After surviving a near-fatal bullet wound to the shoulder while serving in World War I, Horace Pippin lost partial use of his dominant right arm. He returned home as a disabled African American veteran to a culture that stigmatized disability and was marred by racism. While much of the discourse around Pippin’s work has focused on his identity as a Black veteran and untrained artist, less has been said about the profound effect of disability on his art, a consequence of longstanding biases in art history against bodies that deviate from the construct of the ideal form. Pippin's unlikely rise as a canonical American artist during the early twentieth century is a testament to his exceptional creativity, tenacity, and ability to leverage social networks to advance his career.
In 1917, at the age of twenty-nine, Pippin enlisted in the U.S. Army, where he was assigned to the 369th Infantry Regiment, an all-Black group of soldiers. During the war, due to racist segregation policies, Black recruits were used as laborers rather than as fighters. Once Pippin’s regiment got to France in 1918, however, extra support was desperately needed to provide aid against the German offensive, and the 369th Infantry Regiment was attached to French divisions. The group saw intense combat and became one of the war’s most famous and courageous U.S. regiments, the Harlem Hellfighters. Pippin wrote a vivid account of his service in a sixty-one-page journal containing numerous battlefield illustrations.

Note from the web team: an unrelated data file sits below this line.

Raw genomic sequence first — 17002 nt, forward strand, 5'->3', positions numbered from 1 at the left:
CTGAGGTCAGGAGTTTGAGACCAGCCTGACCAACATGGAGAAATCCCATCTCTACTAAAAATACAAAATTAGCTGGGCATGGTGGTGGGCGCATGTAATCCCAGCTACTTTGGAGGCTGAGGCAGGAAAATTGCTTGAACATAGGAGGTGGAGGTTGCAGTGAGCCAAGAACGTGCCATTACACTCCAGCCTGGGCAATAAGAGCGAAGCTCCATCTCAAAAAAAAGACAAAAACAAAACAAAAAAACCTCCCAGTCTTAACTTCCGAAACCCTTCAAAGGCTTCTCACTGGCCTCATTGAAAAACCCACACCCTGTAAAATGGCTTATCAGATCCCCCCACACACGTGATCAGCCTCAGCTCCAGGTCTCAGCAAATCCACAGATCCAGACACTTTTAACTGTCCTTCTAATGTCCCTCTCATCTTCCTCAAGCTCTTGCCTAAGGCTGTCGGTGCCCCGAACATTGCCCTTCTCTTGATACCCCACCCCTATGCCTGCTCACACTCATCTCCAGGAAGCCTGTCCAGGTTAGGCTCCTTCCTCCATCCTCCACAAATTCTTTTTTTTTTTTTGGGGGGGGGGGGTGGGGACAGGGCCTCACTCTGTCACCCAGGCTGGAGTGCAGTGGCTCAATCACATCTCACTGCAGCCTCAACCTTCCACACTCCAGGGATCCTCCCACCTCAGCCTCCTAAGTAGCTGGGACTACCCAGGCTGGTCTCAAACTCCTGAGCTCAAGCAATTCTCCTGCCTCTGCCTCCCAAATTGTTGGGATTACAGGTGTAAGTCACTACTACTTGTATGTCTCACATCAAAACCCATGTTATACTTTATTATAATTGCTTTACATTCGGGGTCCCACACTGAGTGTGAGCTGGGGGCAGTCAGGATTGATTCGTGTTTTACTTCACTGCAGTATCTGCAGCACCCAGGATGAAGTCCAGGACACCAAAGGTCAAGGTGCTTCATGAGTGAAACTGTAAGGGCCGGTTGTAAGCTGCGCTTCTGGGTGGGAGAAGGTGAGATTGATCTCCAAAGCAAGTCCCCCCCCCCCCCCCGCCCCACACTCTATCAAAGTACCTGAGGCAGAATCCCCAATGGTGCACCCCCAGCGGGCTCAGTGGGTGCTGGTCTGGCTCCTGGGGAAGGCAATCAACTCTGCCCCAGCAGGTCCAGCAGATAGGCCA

These writings provide a detailed account of Pippin’s life-altering injury. When Pippin and his comrade were pinned down in a shell hole by surrounding machine guns and snipers, the two attempted to flank a German soldier. As Pippin moved to another shell hole, a bullet struck him: “I got near the shell hole that I had packed out when he let me have it. I went down in the shell hole. He clipped my neck and got me throu my shoulder and right arm.” Pippin attempted to plug the wound while his friend took out the German gun before returning to help.